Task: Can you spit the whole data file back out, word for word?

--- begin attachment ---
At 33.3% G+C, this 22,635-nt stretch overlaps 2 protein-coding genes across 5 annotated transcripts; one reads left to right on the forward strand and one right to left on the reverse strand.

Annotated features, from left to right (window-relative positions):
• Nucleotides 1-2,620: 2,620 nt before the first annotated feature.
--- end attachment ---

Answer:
At 33.3% G+C, this 22,635-nt stretch overlaps 2 protein-coding genes across 5 annotated transcripts; one reads left to right on the forward strand and one right to left on the reverse strand.

Annotated features, from left to right (window-relative positions):
• Nucleotides 1-2,620: 2,620 nt before the first annotated feature.